Impact: the Forum will explore the impact of human trafficking on the lives of individuals and their communities including the violence to which they are often subjected, threats to health such as HIV/AIDS, psychological and emotional trauma and social stigmatization.
Actions to eradicate human trafficking: the Forum will push for the universal ratification of the UN anti-trafficking Protocol that entered into force in December 2005. This will include working to make sure that the necessary laws are in place, that law enforcement officials are aware of their responsibilities to prosecute traffickers, and that the punishment fits the crime.
The Vienna Forum is being convened by the United Nations Global Initiative to Fight Human Trafficking (UN.GIFT) which was established in recognition of the fact that human trafficking takes many forms and that a coordinated and united approach is required. UN.GIFT was launched in March 2007 by the United Nations Office on Drugs and Crime (UNODC) together with the International Labour Organization (ILO); the International Organization for Migration (IOM); the United Nations Children's Fund (UNICEF); the United Nations High Commissioner for Human Rights (UNHCHR) and the Organization for Security and Co-operation in Europe (OSCE).
Celebrities and public figures from across the world - including Suzanne Mubarak, the First Lady of Egypt; Emma Thompson, the Oscar-winning British actress; and Ricky Martin, Grammy Award-winning Puerto Rican pop star - will be participating in the Forum.
Artists against trafficking
A unique art installation that maps the journey of a victim of human trafficking will be unveiled in Vienna at the start of the Forum. " The Journey", which is being championed by Emma Thompson, will use seven transport containers to illustrate the brutal and harrowing experiences of women sold into the sex trade. A Film Forum on human trafficking, open to the public, will feature 58 films and documentaries on the theme "Let us not close our eyes".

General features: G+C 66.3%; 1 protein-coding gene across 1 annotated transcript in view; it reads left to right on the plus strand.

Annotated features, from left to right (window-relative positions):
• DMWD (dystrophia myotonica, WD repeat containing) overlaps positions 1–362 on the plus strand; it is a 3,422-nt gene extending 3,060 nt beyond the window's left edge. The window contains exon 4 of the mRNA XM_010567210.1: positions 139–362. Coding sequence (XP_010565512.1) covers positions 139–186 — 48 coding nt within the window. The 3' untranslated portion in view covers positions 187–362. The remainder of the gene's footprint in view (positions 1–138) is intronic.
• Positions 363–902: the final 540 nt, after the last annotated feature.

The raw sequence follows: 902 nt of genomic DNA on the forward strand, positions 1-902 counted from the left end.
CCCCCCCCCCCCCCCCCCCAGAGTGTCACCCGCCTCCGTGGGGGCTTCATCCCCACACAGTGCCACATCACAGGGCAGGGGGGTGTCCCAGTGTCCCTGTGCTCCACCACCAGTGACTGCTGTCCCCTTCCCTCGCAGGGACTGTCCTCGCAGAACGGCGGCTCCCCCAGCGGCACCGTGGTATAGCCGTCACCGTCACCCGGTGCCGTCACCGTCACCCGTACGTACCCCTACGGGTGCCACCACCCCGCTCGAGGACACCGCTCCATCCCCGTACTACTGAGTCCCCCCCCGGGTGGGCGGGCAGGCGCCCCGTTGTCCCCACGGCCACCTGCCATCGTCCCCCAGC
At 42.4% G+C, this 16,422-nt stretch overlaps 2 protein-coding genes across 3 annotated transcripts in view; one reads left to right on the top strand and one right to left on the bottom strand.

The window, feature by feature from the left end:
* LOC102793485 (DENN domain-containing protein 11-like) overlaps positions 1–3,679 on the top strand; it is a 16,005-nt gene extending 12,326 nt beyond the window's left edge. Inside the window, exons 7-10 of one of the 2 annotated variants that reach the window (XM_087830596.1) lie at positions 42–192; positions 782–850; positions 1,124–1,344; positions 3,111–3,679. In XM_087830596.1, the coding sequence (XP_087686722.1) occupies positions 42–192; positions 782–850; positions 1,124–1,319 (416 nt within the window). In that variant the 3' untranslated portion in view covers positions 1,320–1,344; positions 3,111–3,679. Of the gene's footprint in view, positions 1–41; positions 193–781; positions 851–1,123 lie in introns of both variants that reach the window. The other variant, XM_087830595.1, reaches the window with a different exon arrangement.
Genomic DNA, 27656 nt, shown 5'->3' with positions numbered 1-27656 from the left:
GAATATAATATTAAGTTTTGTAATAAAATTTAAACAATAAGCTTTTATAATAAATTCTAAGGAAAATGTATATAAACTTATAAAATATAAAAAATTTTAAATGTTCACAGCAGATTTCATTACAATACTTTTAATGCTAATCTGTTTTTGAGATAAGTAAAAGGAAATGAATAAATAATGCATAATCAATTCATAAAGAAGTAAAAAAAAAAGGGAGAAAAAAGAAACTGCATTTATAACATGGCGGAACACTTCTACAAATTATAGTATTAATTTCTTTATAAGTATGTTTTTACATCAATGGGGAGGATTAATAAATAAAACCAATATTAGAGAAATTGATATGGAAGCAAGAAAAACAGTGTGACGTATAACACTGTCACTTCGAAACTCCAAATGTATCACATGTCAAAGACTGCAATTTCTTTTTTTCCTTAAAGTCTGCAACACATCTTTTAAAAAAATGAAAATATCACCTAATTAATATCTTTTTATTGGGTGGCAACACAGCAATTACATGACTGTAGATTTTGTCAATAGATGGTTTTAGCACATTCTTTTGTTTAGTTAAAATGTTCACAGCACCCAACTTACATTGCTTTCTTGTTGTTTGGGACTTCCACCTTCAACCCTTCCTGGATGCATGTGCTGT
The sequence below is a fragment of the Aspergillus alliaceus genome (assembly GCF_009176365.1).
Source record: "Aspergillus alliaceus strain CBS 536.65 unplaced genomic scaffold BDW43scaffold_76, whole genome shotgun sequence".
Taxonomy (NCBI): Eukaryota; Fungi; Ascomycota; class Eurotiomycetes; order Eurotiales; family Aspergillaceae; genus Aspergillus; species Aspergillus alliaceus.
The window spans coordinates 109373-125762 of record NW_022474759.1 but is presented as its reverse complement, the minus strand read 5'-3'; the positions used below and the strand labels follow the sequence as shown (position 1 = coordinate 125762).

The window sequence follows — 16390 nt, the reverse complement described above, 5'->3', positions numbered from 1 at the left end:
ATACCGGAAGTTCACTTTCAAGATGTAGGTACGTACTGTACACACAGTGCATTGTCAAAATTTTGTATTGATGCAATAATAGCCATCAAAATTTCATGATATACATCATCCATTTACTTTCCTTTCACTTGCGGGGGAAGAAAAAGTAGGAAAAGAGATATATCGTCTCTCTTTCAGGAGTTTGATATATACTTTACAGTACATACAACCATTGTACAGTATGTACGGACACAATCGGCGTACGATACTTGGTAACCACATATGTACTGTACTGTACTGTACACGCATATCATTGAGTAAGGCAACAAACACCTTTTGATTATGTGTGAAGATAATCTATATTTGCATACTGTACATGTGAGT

A crime that shames us all
The true extent of human trafficking remains unknown, but the evidence shows that there are millions of victims across every region of the world, in an industry generating tens of billions of dollars each year. Human trafficking takes many different forms: boys or girls coerced into illicit adoption, begging, sexual exploitation or being child soldiers; women and girls trafficked for exploitation - forced into domestic labour, marriage or the sex trade; men, trapped by debt, coerced into working in mines, plantations, or sweatshops.
In many countries, either the necessary laws to tackle human trafficking are not in place, or they are not properly enforced. There is widespread ignorance of the crime, lack of policy and capacity to respond, and limited international cooperation.
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Office on Drugs and Crime
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International Labour Organization
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International Organization for Migration